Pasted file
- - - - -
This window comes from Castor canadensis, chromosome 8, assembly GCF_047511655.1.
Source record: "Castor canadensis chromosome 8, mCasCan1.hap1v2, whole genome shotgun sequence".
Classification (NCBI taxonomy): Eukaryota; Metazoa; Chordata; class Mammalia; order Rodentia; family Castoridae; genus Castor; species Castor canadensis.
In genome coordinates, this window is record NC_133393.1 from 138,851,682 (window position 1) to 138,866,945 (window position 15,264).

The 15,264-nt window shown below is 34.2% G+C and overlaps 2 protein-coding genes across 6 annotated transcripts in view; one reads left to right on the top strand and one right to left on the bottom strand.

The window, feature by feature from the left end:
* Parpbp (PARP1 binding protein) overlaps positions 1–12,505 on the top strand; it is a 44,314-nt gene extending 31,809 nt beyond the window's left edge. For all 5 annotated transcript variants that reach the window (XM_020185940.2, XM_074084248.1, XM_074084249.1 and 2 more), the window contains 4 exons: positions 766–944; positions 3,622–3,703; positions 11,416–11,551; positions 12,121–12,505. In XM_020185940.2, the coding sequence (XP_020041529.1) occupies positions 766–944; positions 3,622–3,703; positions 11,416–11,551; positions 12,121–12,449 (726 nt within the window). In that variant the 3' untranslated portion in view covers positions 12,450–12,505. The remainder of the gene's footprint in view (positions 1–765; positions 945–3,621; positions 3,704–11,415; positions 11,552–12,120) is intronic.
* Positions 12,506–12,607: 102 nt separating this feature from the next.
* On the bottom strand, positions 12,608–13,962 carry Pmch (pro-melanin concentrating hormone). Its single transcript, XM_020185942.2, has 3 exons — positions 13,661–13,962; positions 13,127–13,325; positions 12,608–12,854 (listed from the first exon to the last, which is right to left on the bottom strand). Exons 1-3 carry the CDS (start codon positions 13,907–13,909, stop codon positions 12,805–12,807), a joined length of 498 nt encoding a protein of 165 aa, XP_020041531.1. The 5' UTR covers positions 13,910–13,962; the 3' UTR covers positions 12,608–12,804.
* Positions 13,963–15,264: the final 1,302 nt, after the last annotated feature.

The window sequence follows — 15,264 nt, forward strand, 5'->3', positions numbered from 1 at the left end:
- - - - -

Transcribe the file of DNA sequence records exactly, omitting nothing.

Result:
This window comes from Castor canadensis, chromosome 8, assembly GCF_047511655.1.
Source record: "Castor canadensis chromosome 8, mCasCan1.hap1v2, whole genome shotgun sequence".
Classification (NCBI taxonomy): Eukaryota; Metazoa; Chordata; class Mammalia; order Rodentia; family Castoridae; genus Castor; species Castor canadensis.
In genome coordinates, this window is record NC_133393.1 from 138,851,682 (window position 1) to 138,866,945 (window position 15,264).

The 15,264-nt window shown below is 34.2% G+C and overlaps 2 protein-coding genes across 6 annotated transcripts in view; one reads left to right on the top strand and one right to left on the bottom strand.

The window, feature by feature from the left end:
* Parpbp (PARP1 binding protein) overlaps positions 1–12,505 on the top strand; it is a 44,314-nt gene extending 31,809 nt beyond the window's left edge. For all 5 annotated transcript variants that reach the window (XM_020185940.2, XM_074084248.1, XM_074084249.1 and 2 more), the window contains 4 exons: positions 766–944; positions 3,622–3,703; positions 11,416–11,551; positions 12,121–12,505. In XM_020185940.2, the coding sequence (XP_020041529.1) occupies positions 766–944; positions 3,622–3,703; positions 11,416–11,551; positions 12,121–12,449 (726 nt within the window). In that variant the 3' untranslated portion in view covers positions 12,450–12,505. The remainder of the gene's footprint in view (positions 1–765; positions 945–3,621; positions 3,704–11,415; positions 11,552–12,120) is intronic.
* Positions 12,506–12,607: 102 nt separating this feature from the next.
* On the bottom strand, positions 12,608–13,962 carry Pmch (pro-melanin concentrating hormone). Its single transcript, XM_020185942.2, has 3 exons — positions 13,661–13,962; positions 13,127–13,325; positions 12,608–12,854 (listed from the first exon to the last, which is right to left on the bottom strand). Exons 1-3 carry the CDS (start codon positions 13,907–13,909, stop codon positions 12,805–12,807), a joined length of 498 nt encoding a protein of 165 aa, XP_020041531.1. The 5' UTR covers positions 13,910–13,962; the 3' UTR covers positions 12,608–12,804.
* Positions 13,963–15,264: the final 1,302 nt, after the last annotated feature.

The window sequence follows — 15,264 nt, forward strand, 5'->3', positions numbered from 1 at the left end: